This Summer’s “What’s on Your Nightstand” event was held at Skokie campus. Thank you to those attending. People have declined to attend in the past because they only read non-fiction. Looking at our list, they should be delighted to know all books are welcome—even e-books. Here are a list of the books the participants discussed.
Remember, if Oakton doesn’t own the book or our copy is checked out, you can order a copy to be sent from one of our consortium libraries for FREE! Most books take less than a week to arrive.
A Hologram for the King
by Dave Eggers
“In a rising Saudi Arabian city, far from weary, recession-scarred America, a struggling businessman named Alan Clay pursues a last-ditch attempt to stave off foreclosure, pay his daughter’s college tuition, and finally do something great. In A Hologram for the King, Dave Eggers takes us around the world to show how one man fights to hold himself and his splintering family together” (Descriptive content provided by Syndetics).
What is the What: The Autobiography of Valentino Achak Deng
by Dave Eggers
“In a heartrending and astonishing novel, Eggers illuminates the history of the civil war in Sudan through the eyes of Valentino Achak Deng, a refugee now living in the United States. We follow his life as he’s driven from his home as a boy and walks, with thousands of orphans, to Ethiopia, where he finds safety—for a time. Valentino’s travels, truly Biblical in scope, bring him in contact with government soldiers, janjaweed-like militias, liberation rebels, hyenas and lions, disease and starvation—and a string of unexpected romances. Ultimately, Valentino finds safety in Kenya and, just after the millennium, is finally resettled in the United States, from where this novel is narrated.
In this book, written with expansive humanity and surprising humor, we come to understand the nature of the conflicts in Sudan, the refugee experience in America, the dreams of the Dinka people, and the challenge one indomitable man faces in a world collapsing around him” (Descriptive content provided by Syndetics).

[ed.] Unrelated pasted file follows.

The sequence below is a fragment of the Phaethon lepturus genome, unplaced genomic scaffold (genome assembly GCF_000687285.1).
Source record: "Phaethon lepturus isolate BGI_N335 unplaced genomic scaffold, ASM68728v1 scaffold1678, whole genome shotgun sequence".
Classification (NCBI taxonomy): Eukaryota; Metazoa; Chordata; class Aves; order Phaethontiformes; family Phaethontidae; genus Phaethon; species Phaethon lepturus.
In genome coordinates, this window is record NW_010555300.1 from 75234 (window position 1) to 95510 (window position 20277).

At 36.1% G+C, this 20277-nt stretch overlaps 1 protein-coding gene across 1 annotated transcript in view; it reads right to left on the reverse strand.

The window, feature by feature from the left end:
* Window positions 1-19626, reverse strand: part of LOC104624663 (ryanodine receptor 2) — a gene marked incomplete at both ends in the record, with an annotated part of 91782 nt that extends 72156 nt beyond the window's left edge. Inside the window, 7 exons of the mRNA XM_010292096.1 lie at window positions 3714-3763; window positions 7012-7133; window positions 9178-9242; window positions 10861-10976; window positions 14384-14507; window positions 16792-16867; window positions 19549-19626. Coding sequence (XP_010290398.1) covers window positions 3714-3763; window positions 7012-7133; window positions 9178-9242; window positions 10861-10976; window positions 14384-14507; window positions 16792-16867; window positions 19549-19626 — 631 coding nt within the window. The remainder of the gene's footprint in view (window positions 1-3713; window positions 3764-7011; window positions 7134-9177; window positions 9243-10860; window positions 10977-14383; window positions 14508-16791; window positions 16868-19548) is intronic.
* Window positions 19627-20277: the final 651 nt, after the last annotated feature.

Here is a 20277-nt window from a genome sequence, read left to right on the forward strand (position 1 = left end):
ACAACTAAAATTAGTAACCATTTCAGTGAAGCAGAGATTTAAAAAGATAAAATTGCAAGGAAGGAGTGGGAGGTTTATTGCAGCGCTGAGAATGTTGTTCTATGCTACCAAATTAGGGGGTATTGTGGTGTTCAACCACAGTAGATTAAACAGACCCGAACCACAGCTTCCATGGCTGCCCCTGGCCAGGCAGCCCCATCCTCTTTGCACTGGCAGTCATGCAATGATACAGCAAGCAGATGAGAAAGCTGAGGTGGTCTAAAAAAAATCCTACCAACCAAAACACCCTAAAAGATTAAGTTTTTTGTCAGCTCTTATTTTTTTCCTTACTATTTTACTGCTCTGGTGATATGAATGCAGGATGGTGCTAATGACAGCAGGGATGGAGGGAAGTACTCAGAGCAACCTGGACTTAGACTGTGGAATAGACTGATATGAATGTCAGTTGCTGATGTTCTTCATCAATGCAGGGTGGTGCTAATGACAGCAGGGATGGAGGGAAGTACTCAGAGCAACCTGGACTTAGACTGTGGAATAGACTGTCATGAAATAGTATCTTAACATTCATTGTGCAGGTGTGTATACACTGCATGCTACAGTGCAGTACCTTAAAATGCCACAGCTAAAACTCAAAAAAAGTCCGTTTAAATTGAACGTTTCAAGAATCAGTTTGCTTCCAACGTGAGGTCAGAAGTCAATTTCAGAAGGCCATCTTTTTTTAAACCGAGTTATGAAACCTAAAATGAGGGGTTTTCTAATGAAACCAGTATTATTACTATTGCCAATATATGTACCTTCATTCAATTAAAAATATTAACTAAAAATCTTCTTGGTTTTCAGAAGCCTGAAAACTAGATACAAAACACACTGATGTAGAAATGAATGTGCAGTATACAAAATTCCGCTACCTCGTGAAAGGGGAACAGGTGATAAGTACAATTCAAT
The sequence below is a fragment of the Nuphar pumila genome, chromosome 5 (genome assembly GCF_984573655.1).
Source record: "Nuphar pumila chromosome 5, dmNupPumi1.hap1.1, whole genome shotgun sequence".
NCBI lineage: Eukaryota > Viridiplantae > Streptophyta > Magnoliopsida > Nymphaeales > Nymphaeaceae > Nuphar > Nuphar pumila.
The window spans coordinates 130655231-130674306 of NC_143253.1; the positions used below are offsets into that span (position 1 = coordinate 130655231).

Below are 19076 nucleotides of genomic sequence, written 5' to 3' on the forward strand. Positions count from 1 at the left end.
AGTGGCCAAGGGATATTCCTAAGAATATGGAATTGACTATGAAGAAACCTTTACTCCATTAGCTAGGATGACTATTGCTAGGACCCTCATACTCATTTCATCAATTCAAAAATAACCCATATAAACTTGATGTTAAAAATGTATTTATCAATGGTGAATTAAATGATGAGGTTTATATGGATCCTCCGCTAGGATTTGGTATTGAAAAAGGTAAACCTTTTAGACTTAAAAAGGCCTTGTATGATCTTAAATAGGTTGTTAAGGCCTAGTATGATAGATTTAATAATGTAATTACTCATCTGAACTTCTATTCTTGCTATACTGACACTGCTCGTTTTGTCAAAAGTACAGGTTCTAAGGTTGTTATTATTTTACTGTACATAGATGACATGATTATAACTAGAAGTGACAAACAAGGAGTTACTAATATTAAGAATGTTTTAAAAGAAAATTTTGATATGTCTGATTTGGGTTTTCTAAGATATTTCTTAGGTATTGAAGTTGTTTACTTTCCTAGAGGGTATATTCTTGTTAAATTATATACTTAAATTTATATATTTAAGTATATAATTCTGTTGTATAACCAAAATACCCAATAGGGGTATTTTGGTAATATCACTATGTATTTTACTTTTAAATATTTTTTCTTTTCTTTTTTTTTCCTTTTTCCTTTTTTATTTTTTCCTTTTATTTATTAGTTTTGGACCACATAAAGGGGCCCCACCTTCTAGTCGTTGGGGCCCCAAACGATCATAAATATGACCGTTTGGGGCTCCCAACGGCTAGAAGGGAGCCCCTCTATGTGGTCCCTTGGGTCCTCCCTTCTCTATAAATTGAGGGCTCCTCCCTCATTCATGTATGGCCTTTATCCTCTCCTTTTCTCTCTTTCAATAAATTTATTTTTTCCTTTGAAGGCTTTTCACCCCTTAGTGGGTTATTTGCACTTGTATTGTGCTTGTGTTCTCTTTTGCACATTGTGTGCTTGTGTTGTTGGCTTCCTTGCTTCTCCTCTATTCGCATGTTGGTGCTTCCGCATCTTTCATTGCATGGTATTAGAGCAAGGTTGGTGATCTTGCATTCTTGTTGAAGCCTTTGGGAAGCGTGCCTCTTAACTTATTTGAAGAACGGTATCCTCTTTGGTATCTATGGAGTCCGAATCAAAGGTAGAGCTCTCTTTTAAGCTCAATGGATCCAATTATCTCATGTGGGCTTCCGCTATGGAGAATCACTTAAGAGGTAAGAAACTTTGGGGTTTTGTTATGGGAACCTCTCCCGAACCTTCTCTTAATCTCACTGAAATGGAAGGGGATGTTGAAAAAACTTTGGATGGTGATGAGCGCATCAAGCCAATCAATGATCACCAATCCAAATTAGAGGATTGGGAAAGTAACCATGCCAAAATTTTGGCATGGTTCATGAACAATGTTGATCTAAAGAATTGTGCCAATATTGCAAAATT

The Day I Ate Whatever I Wanted: And Other Small Acts of Liberation
by Elizabeth Berg
“Every now and then, right in the middle of an ordinary day, a woman kicks up her heels and commits a small act of liberation. What would you do if you could shed the ‘shoulds’ and do, say—and eat—whatever you really desired? Go AWOL from Weight Watchers and spend an entire day eating every single thing you want? Start a dating service for people over fifty to reclaim the razzle-dazzle in your life—or your marriage? Seek comfort in the face of aging, look for love in the midst of loss, find friendship in the most surprising of places? In these beautiful, funny stories, Elizabeth Berg takes us into the heart of the lives of women who do all these things and more—confronting their true feelings, desires, and joys along the way” (Descriptive content provided by Syndetics).
The Kill Artist
by Daniel Silva
Gabriel Allon series, book 1
“Once a key operative in secret Israeli-intelligence missions, Gabriel Allon is on the run from his past, assuming a quiet life as a meticulous restorer of priceless works of art. But now he is being called back into the game. The agent with whom he is teamed hides behind her own beautiful mask—as a French fashion model. Their target: a cunning terrorist on one last killing spree, a Palestinian zealot named Tariq who played a dark part in Gabriel’s past.
What begins as a manhunt turns into a globe-spanning duel fueled by political intrigue and deep personal passions. In a world where secrecy and duplicity are absolute, revenge is a luxury no man can afford—and the greatest masterpiece of all” (eReadIllinois).
The Mapmaker’s Daughter
by Laurel Corona
“Spain, 1492. On the eve of the Jewish expulsion from Spain, Amalia Riba stands at a crossroads. In a country violently divided by religion, she must either convert to Christianity and stay safe, or remain a Jew and risk everything.
It’s a choice she’s been walking toward her whole life, from the days of her youth when her family lit the Shabbat candles in secret. Back then, she saw the vast possibility of the world, outlined in the beautiful pen and ink maps her father created. But the world has shifted and contracted since then. The Mapmaker’s Daughter is a stirring novel about identity, exile, and what it means to be home” (Descriptive content provided by Syndetics).
Friendly Fire: A Duet
by A.B. Yehoshua
translated by Stuart Schoffman
With great artistry, A. B. Yehoshua has once again written a rich, compassionate, rewarding novel in which sharply rendered details of modern Israeli life and age-old mysteries of human existence echo one another in complex and surprising ways” (Descriptive content provided by Syndetics).